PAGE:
14. 14. INTRODUCTION Linear techniques 11 Causality: (Nobert Wiener in 1956) for two simultaneously measured signals, if one can predict the first signal better by incorporating the past information from the second signal than using only information from the first one, then the second signal can be called causal to the first one Predicting the future of X improves when incorporating the information about the past of Y → Y is causal to X X1 Y1 Time X2 In neurophysiology, a question of great interest is whether there exists a causal relation between two brain regions. Inferring causality from the time delay in the cross-correlation is not always straighforward
    15. 15. INTRODUCTION Linear techniques 12 Causality: (Nobert Wiener in 1956) for two simultaneously measured signals, if one can predict the first signal better by incorporating the past information from the second signal than using only information from the first one, then the second signal can be called causal to the first one X1 Y1 Time X2 Granger just applied this definition in the context of linear stochastic models. If X is influencing Y, then adding the past values of the first variable to the regression of the second one will improve its prediction error. Univariate fitting Bivariate fitting Prediction performance: is assessed by the variances of the prediction errors Granger causality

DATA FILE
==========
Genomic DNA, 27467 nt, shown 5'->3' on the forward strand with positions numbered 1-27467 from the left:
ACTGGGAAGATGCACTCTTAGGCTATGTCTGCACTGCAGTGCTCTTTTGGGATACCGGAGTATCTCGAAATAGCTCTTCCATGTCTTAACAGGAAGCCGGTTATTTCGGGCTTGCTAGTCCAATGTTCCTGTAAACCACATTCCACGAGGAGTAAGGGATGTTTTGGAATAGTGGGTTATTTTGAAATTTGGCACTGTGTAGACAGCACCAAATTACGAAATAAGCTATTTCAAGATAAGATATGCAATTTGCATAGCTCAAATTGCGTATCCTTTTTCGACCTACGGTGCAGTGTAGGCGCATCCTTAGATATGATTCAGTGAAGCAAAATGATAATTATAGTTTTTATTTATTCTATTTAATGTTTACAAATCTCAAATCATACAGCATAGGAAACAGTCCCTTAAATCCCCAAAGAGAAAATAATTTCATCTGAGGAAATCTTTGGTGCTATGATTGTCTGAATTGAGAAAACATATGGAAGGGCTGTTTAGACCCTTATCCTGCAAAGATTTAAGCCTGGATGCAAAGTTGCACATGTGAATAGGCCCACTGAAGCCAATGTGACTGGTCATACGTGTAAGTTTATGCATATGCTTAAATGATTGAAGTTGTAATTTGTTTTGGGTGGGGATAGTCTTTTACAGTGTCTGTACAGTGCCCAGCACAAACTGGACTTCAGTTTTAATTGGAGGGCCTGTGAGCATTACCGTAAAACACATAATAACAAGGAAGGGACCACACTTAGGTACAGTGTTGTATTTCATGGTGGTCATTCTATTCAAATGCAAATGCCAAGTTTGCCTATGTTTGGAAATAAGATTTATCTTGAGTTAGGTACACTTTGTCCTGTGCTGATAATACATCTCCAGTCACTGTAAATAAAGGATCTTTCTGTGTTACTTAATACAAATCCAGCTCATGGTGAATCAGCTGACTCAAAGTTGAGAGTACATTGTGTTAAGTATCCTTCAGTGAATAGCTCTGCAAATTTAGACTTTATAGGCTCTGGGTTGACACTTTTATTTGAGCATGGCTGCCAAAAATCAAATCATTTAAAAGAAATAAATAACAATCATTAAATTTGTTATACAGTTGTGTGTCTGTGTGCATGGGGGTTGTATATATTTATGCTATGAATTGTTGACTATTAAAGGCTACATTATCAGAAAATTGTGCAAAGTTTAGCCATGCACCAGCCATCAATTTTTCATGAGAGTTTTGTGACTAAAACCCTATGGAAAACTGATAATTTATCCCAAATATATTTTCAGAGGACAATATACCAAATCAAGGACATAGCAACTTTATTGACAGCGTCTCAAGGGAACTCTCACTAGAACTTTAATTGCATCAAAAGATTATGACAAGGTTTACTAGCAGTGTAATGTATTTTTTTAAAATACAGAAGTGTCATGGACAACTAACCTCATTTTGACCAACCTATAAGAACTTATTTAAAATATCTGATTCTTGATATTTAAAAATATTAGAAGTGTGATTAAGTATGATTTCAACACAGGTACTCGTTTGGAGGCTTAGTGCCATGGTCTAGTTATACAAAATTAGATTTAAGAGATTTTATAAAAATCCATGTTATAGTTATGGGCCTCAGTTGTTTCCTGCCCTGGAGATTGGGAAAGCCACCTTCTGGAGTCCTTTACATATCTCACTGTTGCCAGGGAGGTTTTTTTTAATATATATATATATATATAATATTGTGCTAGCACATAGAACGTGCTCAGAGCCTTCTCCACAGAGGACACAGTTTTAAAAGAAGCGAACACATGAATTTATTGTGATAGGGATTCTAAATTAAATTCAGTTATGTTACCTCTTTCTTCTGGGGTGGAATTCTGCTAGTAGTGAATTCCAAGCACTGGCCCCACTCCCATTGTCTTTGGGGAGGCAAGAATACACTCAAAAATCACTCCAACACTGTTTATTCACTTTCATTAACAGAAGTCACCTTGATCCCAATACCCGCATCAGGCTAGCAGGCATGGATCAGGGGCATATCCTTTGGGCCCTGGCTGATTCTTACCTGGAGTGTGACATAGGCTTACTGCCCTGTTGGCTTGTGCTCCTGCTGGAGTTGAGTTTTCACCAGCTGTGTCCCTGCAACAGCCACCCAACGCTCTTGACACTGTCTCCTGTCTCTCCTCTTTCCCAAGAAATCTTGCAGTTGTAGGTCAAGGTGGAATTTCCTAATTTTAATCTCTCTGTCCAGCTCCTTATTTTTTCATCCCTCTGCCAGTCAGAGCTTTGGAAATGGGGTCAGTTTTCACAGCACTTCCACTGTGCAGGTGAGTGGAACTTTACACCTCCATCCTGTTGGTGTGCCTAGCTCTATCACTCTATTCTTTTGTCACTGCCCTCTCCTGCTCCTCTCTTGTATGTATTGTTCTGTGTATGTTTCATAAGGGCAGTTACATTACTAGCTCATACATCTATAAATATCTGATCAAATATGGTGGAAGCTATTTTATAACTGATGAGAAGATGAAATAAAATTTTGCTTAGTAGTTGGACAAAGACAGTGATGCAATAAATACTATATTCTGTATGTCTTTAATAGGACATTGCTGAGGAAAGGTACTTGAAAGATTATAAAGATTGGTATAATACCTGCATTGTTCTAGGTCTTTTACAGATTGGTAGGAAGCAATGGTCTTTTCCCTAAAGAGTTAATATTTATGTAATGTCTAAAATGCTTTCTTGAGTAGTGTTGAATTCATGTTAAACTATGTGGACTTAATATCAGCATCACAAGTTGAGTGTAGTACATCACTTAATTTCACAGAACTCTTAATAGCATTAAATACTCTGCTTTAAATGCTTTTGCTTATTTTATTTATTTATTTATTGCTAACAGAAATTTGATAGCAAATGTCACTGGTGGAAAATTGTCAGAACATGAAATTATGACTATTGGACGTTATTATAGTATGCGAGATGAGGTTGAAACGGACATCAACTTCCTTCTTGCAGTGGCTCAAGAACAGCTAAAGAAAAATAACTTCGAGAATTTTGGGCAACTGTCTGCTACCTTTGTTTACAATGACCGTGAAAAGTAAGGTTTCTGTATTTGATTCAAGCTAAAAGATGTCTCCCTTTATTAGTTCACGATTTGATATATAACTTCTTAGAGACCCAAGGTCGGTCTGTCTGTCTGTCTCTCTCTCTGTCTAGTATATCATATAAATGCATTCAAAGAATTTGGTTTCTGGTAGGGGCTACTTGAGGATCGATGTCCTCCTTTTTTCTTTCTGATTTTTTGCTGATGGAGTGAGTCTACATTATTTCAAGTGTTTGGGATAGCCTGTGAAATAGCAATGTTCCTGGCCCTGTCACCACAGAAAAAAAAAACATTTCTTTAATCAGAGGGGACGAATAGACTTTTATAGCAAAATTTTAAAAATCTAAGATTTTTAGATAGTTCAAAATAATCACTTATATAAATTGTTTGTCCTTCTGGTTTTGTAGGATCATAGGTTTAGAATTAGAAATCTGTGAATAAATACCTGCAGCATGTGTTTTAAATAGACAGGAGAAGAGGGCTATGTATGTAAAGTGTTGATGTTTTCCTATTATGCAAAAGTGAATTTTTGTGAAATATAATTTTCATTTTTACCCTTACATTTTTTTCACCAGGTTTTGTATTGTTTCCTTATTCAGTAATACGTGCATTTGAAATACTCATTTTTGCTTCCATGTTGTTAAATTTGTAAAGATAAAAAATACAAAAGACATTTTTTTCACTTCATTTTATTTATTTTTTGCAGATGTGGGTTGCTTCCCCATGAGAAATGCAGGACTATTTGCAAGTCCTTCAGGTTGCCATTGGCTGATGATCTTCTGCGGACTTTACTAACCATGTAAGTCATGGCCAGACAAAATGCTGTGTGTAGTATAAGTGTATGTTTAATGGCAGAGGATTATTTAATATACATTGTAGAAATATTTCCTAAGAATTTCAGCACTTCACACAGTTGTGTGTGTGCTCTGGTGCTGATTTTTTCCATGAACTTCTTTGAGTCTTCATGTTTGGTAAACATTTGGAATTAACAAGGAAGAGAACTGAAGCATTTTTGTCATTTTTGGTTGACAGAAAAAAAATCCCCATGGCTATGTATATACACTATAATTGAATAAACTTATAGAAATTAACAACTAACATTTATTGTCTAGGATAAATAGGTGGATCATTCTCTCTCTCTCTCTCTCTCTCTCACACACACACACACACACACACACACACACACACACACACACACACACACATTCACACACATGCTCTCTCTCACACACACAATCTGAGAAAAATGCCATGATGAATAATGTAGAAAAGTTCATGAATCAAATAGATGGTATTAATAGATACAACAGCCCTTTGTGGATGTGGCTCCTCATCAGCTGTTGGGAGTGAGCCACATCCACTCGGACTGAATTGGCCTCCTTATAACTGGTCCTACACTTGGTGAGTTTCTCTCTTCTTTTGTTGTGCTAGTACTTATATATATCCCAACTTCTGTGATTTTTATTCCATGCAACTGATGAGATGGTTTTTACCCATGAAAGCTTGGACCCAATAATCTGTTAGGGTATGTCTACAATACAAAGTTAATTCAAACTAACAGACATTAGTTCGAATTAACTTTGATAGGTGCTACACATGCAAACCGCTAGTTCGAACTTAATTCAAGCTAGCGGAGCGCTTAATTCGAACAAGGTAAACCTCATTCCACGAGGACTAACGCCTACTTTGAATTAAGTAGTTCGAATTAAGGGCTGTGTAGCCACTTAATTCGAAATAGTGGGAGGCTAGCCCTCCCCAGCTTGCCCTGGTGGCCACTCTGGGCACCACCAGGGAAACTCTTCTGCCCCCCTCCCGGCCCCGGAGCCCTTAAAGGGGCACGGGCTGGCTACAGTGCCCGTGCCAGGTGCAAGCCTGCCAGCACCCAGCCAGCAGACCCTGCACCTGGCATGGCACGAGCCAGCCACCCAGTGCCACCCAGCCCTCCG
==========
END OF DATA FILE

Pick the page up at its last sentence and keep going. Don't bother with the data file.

16. 16. OUTLINE Introduction to nonlinear systems 13 The concept of phase space Attractor reconstruction Time embedding Application: nonlinear predictor • Phase space methods Exponents and dimensions Interdependence measures Take-home messages